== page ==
McCarter Theatre Center brings ‘Detroit ’67’ to Princeton

From left, Myxolydia Tyler and Johnny Ramey in Detroit '67, by Dominique Morisseau at McCarter Theatre CenterT CHARLES ERICKSON
×
From left, Myxolydia Tyler and Johnny Ramey in Detroit '67, by Dominique Morisseau at McCarter Theatre CenterT CHARLES ERICKSON

The McCarter Theatre Center continued the 2018-19 season with an original play from writer Dominique Morisseau, “Detroit ’67.”

The play opens on Chelle (Myxolydia Tyler), a young black woman who is sitting in a basement listening to her records. Her basement walls are covered in original artwork from a giant black fist symbolizing black power to what appears to be a child’s artwork of birds and monsters.

Chelle begins to sing-along to her records, but they start to skip. She goes back and forth attempting to fix the needle on the player, but the player insists on skipping.

A box of Christmas lights sits on a coffee table in the center of the basement and Chelle begins to unravel them. A knock comes from the top of the basement staircase and Bunny (Nyahale Allie) enters the stage.

Bunny says she heard Chelle was throwing a party for the upcoming weekend and has come to offer her assistance. Chelle mentions her and her brother, Lank, have had to lay low on their late-night parties these past few weeks after they had to move following their father’s death.

The two discuss the inheritance Chelle and Lank were left with and Bunny asks her what she plans to do with the money. Chelle talks about her son, Julius, and how she plans to put all of their money toward his tuition.

Bunny then asks where Lank is, and Chelle tells her she sent him out to get supplies and new records for their party.

You hear noise coming from upstairs and Lank (Johnny Ramey) appears moments later carrying a box of party supplies. He calls up to his friend, Sly (Will Cobbs), who is unloading the rest of the supplies from their truck.

Chelle goes over to the box he carried down and begins to rifle through all of the purchases, making sure he got each thing she requested.

Sly now enters the stage, coming down the basement stairs carrying another box. Chelle hurries over to go through that box, as well; this time before it can even be set down. She pulls out an 8-track cassette and becomes displeased instantly and questions what she is looking at.

Now growing angry, Chelle wants to know where the 45s she asked for. Lank assures her he and Sly got something better for her and the two exit the basement.

Moments later, Lank and Sly return to the basement staircase carrying a big brown box. They set it on the floor and present the new 8-track player they picked up. Chelle, still dissatisfied at the two, is met with assurances from Lank who insists the 8-track is the next big thing and how it sounds better than any record.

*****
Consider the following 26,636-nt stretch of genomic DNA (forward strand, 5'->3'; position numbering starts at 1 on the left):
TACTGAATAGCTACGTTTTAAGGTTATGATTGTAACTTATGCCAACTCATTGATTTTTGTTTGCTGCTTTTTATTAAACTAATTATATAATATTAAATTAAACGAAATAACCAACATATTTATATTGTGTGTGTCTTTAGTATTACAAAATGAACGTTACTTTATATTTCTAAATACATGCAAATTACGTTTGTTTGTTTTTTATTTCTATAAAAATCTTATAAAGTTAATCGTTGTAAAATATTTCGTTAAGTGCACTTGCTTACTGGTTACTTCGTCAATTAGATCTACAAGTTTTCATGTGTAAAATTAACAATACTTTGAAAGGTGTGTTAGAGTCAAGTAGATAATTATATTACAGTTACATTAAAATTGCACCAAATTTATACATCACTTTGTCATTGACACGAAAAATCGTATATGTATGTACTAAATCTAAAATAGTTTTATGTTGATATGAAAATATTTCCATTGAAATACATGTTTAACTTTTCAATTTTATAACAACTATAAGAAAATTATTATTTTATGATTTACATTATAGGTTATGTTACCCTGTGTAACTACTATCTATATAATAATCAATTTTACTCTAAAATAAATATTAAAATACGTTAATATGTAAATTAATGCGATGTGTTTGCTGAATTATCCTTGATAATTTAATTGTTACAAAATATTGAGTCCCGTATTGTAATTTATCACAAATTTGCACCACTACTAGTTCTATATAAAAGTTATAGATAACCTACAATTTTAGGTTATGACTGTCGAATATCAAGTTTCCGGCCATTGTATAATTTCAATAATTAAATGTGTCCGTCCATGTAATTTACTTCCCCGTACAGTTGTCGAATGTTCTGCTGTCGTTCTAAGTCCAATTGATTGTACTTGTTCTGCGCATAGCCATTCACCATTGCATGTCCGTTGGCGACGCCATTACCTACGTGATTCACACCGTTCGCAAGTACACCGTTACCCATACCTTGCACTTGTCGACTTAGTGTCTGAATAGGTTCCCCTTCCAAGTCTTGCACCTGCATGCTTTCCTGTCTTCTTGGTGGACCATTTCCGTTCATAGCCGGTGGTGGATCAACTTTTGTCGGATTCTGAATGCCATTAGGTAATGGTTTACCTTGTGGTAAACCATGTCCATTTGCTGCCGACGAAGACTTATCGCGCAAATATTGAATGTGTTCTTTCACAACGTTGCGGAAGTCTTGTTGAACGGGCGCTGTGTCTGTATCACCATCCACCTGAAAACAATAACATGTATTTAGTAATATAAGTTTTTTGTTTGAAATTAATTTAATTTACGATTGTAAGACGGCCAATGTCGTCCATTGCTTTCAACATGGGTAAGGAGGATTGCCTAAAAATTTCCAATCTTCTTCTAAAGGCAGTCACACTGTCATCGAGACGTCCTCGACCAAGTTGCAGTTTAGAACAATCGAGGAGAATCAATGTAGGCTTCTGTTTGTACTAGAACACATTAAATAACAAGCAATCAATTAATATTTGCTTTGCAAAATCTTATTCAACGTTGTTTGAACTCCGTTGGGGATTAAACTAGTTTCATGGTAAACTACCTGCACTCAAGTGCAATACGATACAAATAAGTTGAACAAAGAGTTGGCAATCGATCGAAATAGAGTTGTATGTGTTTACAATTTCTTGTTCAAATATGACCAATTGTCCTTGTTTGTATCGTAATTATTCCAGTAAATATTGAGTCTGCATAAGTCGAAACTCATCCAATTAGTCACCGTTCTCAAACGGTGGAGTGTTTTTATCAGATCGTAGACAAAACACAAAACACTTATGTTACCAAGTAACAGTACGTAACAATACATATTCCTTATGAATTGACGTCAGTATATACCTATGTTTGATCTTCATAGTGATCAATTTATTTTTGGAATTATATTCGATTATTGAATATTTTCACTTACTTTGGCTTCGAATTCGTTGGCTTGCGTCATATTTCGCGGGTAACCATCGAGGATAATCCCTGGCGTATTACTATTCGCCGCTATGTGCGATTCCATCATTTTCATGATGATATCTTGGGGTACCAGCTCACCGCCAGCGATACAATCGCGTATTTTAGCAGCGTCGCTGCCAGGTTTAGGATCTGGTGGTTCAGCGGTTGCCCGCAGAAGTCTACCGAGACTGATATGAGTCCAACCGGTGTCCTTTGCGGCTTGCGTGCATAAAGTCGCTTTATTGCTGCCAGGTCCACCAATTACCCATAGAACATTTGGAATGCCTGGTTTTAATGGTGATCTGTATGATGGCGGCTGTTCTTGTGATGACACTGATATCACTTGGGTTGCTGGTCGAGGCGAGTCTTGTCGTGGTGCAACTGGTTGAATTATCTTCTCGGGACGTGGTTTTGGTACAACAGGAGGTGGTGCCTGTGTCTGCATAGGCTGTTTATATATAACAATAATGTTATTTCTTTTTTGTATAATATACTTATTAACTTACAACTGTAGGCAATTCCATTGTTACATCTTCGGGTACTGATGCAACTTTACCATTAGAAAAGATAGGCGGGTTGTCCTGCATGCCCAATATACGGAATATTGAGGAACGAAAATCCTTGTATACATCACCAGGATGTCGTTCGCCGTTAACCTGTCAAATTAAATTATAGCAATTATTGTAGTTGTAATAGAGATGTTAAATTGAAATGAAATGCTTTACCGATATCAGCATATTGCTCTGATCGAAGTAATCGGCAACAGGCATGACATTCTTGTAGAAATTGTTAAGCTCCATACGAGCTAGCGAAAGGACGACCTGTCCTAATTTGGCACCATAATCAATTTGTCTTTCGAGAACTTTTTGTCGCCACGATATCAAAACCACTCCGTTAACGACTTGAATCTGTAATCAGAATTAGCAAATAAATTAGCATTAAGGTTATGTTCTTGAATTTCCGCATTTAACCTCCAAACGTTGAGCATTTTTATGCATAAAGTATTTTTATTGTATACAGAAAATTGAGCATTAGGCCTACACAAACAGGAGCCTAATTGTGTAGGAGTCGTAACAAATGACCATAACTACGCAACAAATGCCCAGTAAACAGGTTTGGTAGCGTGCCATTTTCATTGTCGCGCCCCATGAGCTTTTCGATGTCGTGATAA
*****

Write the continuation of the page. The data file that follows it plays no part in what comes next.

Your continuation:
Sly then mentions to Lank that he heard a bar is about to be sold. Lank, clearly acting surprised, begins to question him. Sly continues to tell him the bar and a license are being sold for $15,000.

Now Lank looks to Chelle for her thoughts, but is immediately shut down. He mentions they have that kind of money from their inheritance, but Chelle wants no part in it.

Sly pulls Lank aside and asks if he’s still in on it. He assures Sly he is and just needs to try to convince Chelle a little more.

Sly and Bunny exit as Chelle and Lank continue to set up for their party. Lank, alone with his sister, tries again to convince her to buy a place of their own. Chelle, again, tells him she wants no part in purchasing a business and leaves their home to go to the liquor store as Lank is left to set up the 8-track player.

The next scene begins and it is clearly night. The basement is dark and empty, but we can hear some shuffling coming from upstairs. Lank and Sly come down the staircase carrying what appears to be a body.

They set it down on the couch and it’s covered by a blanket. Checking for a pulse, the two are assured the body is still alive. Lank pulls back the blanket and reveals a white woman beneath it. She is clearly injured as the right half of her face is covered in blood.

The two rush to get an ice pack for her head and ultimately wake Chelle, who re-enters the stage. Lank and Sly try to block the view of the body from Chelle, but she sees through them and begins to freak out.

Lank begins to explain how the two were on their way home when they saw her dazed and beaten, about to walk into traffic in the middle of Detroit. Lank says he made eye contact with her and she begged him to help her. After putting her in his truck to drive her somewhere, she lost consciousness.

Chelle begins to treat her wounds. After bandaging her up, she agrees to let her sleep on the couch for the night.